Teachers 'lack skills and time to cope', MSPs hear
Teaching graduates lack 'sufficient skills in numeracy', MSPs hear
Scotland's school teachers go into the profession lacking necessary skills and without time to make improvements, teachers at the start and end of their career have told the Scottish Parliament's Education and Skills Committee.
MSPs heard teachers require a "period of stability" in the wake of frequent changes to guidance, benchmarks and the curriculum. This would give teachers more time to bed them in, they said.
Quangos Education Scotland and the Scottish Qualifications Authority were accused of not treating teachers as "professional partners".
Student teachers also told MSPs there was not enough training in fundamental reading and writing skills.
Final year Moray House student Halla Price said: "There wasn't enough focus on the teachers themselves having the skills to teach numeracy other than a maths audit we completed ourselves in second year, which did very little in all honesty to improve our own knowledge and mathematical understanding.
"I do not believe that everyone graduating from Moray House this year has the sufficient skills in numeracy to be able to teach it to 11-year-olds at a reasonable standard."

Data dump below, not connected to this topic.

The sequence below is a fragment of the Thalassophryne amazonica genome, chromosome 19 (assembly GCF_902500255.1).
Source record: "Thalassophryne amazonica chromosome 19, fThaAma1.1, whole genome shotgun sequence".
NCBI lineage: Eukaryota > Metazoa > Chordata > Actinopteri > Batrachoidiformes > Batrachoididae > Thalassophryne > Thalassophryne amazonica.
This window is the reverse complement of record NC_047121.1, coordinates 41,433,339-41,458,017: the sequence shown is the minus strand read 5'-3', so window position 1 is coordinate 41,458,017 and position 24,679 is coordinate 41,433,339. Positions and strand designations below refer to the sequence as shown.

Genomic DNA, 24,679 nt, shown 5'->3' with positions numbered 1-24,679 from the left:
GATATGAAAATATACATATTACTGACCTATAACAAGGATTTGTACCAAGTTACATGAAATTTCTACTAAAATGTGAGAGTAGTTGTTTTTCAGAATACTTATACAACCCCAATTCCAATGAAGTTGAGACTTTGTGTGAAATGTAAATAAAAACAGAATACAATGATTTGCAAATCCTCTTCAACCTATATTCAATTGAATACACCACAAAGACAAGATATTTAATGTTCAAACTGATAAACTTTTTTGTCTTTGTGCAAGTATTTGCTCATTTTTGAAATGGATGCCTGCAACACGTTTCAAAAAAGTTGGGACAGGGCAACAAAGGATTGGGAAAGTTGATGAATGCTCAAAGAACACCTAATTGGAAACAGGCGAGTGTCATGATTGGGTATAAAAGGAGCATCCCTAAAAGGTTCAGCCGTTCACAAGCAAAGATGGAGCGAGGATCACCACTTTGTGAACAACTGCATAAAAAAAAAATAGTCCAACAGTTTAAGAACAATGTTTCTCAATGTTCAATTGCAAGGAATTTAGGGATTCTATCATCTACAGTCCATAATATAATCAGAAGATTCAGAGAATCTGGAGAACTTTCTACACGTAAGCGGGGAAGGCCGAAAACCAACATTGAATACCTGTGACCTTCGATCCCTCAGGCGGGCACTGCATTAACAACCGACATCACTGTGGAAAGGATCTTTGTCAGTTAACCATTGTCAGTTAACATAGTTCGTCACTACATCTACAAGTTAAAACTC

The comment was quoted at today's First Minister's Questions by Scottish Conservative leader Ruth Davidson.
"We do not have enough trainee teachers coming through and the ones who are coming through are not being taught properly. That is not their fault, but if they are not getting the proper instruction, what chance do they have of teaching our children?" Davidson asked.
First Minister Nicola Sturgeon said it was up to universities to decide "content and structure" of teacher training.
The row comes only days after the latest Scottish Survey of Literacy and Numeracy (SSLN) figures show continued decline in literacy standards.
Sturgeon said she would "stay focused" on reform of the education system.
Davidson said: "Since last year, this Government has spent more time debating the constitution than debating education, health, transport and justice combined."
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